A Defective Tire Can Cause Major Problems
One of the most famous types of tire defect, tread separation, gained public awareness with the Ford/Firestone litigation. But there are many possible types of tire defect. Tires fail in a variety of other ways including bead failure, circumferential exhaustion ruptures also known as “zipper failures,” sidewall failures, and even whole tire carcass separations. Most of the subtly different varieties of tire defects, however, fit into one of the following three categories: tire design defects, tire manufacturing defects, and “aged” tire cases.
Design defects may include malfunction or lack of safety features. For example, designers were criticized for failure to include a “cap ply” reinforcement of tire belts in Mascarenes v. Cooper Tire & Rubber (Georgia), and Idar v. Cooper Tire & Rubber (Texas). In the Mascarenes case, a Federal Court in Georgia found that the absence of a full nylon cap ply supported a punitive damage claim because the model had been widely used in the tire industry since the 1960s. The Mascarenes court found further design defects due to the absence of belt edge wedges beneath the shoulders of the tire tread.
Tire designers and servicers may also be held accountable for failing to consider the effect of aging on a tire. Regardless of whether the tire is in use, age increases the likelihood that a tire will fail due to stiffened, less flexible rubber. In fact, many automotive producers warn of the risks of tire aging in owners’ manuals. The failure to incorporate anti-aging chemicals in the tire rubber to defend against oxidation and premature breakdown could give rise to a design defect claim.
Like the claims against the individual part manufacturer that may arise in a vehicle defect case, tire design and manufacturing defects may provide an independent product liability cause of action against the tire designer/manufacturer in addition to the vehicle manufacturer, and possibly even the seller and/or tire servicers. If you think a faulty tire may have contributed to a vehicular accident, the first step is to preserve the tire and any pieces that came off for expert examination. Keep these items in a climate controlled area.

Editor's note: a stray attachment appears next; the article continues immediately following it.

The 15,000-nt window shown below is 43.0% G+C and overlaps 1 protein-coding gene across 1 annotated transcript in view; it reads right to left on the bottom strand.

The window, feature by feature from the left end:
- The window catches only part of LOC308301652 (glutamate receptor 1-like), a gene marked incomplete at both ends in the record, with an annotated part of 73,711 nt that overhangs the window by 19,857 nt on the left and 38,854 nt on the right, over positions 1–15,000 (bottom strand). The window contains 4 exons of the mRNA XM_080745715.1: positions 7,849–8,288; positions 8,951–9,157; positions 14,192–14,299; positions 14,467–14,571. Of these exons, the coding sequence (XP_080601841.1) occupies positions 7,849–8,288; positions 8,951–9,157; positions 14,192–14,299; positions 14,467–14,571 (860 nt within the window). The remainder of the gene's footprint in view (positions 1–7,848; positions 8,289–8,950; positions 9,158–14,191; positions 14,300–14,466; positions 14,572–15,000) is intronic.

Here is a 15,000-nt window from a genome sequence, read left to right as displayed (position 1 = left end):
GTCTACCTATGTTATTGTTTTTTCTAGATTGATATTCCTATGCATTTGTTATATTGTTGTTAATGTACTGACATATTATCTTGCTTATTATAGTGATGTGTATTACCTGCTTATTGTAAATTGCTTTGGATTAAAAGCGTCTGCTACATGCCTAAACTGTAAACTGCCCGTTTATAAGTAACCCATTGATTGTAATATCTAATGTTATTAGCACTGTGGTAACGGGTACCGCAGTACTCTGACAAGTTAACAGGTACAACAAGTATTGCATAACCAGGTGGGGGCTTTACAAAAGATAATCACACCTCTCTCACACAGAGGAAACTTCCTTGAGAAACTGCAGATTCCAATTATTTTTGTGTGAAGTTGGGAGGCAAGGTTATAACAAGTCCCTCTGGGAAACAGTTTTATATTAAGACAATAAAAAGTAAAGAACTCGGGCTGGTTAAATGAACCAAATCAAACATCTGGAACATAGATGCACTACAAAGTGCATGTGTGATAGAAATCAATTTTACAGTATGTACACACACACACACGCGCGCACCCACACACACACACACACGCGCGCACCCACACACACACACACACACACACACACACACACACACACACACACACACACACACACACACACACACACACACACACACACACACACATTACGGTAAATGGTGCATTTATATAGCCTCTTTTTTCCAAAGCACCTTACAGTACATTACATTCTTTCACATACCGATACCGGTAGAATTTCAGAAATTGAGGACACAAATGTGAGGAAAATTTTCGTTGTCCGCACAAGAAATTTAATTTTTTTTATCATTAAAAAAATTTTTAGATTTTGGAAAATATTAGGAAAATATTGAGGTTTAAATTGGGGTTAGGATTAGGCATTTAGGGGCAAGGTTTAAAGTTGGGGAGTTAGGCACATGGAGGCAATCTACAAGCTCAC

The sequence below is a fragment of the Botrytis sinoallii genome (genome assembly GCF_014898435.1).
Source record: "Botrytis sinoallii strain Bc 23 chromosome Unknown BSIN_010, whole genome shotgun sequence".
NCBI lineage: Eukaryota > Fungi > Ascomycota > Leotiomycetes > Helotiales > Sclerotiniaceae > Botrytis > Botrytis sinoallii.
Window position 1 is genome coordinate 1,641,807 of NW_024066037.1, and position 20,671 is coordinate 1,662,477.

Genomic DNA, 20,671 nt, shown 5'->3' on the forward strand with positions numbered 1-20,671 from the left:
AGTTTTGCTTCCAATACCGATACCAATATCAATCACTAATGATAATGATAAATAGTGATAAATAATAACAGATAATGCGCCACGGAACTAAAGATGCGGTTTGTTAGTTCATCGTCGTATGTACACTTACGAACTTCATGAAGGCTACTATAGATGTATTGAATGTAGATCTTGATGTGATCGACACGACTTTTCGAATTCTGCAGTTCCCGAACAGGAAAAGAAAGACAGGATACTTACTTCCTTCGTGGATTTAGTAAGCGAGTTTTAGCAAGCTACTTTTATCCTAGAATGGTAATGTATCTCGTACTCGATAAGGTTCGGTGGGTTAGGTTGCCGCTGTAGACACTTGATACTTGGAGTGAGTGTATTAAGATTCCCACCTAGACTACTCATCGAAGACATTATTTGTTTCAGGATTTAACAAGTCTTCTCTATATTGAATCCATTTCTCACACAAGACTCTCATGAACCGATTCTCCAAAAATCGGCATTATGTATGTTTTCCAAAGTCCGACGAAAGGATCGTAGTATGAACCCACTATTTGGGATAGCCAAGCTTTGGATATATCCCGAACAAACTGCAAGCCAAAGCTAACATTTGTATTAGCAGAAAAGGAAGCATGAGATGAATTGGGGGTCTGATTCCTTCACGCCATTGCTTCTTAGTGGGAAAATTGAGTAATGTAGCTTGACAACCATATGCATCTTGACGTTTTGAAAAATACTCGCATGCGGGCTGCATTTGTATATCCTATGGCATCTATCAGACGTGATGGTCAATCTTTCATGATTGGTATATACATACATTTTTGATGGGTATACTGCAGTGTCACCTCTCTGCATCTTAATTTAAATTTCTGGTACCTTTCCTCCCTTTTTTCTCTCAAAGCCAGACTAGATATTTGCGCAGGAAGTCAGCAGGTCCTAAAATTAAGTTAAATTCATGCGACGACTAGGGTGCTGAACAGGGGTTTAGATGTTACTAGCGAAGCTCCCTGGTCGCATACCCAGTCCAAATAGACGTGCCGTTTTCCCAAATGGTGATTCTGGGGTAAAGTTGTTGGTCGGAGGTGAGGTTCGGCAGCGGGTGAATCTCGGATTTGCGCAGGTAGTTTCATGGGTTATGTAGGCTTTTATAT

The expert will look carefully at the tire and its condition, asking the following types of questions. Are there large pieces of tread missing? Does the tire have air pressure or will it still hold air? How old is the tire (determined by the DOT number)? Is there evidence of a lack of rubber adhesion possibly indicating a manufacturing defect? The expert will even examine an x-ray of the tire to look for missing and crooked belts, dog-eared belt splices, and “snaky” belts, any of which may indicate faulty manufacturing.
Passenger and witness statements will also be important in determining whether a tire defect contributed to the accident. Often a tire failure is accompanied by a loud banging or slapping noise in the wheel well directly before the driver loses control of the car. This shows that the tread was coming off and hitting the wheel well as the tire was turning.
Whether or not the tire contains a manufacturing or design defect, negligent actions by a tire servicer can also contribute to accidents. For example, installing improperly sized tires and rims or failing to inform a customer of signs of impending tire malfunction could both lead to negligence claims against a tire servicer.